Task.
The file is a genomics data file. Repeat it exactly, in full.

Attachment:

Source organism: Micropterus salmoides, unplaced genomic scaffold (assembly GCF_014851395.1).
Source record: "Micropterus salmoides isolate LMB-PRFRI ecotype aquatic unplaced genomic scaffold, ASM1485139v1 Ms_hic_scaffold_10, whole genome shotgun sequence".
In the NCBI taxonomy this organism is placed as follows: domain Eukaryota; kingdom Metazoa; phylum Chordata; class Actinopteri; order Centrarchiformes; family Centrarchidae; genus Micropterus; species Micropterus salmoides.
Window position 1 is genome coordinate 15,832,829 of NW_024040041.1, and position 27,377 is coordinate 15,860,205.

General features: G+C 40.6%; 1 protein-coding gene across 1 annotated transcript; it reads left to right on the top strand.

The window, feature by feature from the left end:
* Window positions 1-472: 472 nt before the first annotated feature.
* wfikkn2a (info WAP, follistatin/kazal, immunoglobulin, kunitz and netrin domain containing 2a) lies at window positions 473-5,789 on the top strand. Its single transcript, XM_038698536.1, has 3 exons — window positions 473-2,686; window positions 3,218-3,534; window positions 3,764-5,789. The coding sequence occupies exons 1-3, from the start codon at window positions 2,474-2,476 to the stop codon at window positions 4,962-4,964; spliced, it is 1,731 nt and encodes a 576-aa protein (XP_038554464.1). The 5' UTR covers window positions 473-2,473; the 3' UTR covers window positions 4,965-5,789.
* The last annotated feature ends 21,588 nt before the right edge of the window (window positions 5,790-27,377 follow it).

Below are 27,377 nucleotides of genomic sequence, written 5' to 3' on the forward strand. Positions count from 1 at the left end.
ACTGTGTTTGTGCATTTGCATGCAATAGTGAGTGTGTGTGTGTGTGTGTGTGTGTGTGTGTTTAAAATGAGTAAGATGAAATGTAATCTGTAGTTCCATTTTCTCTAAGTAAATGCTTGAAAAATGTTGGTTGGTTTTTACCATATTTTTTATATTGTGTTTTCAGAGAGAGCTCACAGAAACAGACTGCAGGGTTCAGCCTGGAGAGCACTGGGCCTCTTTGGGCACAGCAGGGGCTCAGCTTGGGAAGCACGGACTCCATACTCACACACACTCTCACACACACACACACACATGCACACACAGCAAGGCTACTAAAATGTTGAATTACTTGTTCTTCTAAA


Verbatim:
Source organism: Micropterus salmoides, unplaced genomic scaffold (assembly GCF_014851395.1).
Source record: "Micropterus salmoides isolate LMB-PRFRI ecotype aquatic unplaced genomic scaffold, ASM1485139v1 Ms_hic_scaffold_10, whole genome shotgun sequence".
In the NCBI taxonomy this organism is placed as follows: domain Eukaryota; kingdom Metazoa; phylum Chordata; class Actinopteri; order Centrarchiformes; family Centrarchidae; genus Micropterus; species Micropterus salmoides.
Window position 1 is genome coordinate 15,832,829 of NW_024040041.1, and position 27,377 is coordinate 15,860,205.

General features: G+C 40.6%; 1 protein-coding gene across 1 annotated transcript; it reads left to right on the top strand.

The window, feature by feature from the left end:
* Window positions 1-472: 472 nt before the first annotated feature.
* wfikkn2a (info WAP, follistatin/kazal, immunoglobulin, kunitz and netrin domain containing 2a) lies at window positions 473-5,789 on the top strand. Its single transcript, XM_038698536.1, has 3 exons — window positions 473-2,686; window positions 3,218-3,534; window positions 3,764-5,789. The coding sequence occupies exons 1-3, from the start codon at window positions 2,474-2,476 to the stop codon at window positions 4,962-4,964; spliced, it is 1,731 nt and encodes a 576-aa protein (XP_038554464.1). The 5' UTR covers window positions 473-2,473; the 3' UTR covers window positions 4,965-5,789.
* The last annotated feature ends 21,588 nt before the right edge of the window (window positions 5,790-27,377 follow it).

Below are 27,377 nucleotides of genomic sequence, written 5' to 3' on the forward strand. Positions count from 1 at the left end.
ACTGTGTTTGTGCATTTGCATGCAATAGTGAGTGTGTGTGTGTGTGTGTGTGTGTGTGTGTTTAAAATGAGTAAGATGAAATGTAATCTGTAGTTCCATTTTCTCTAAGTAAATGCTTGAAAAATGTTGGTTGGTTTTTACCATATTTTTTATATTGTGTTTTCAGAGAGAGCTCACAGAAACAGACTGCAGGGTTCAGCCTGGAGAGCACTGGGCCTCTTTGGGCACAGCAGGGGCTCAGCTTGGGAAGCACGGACTCCATACTCACACACACTCTCACACACACACACACACATGCACACACAGCAAGGCTACTAAAATGTTGAATTACTTGTTCTTCTAAA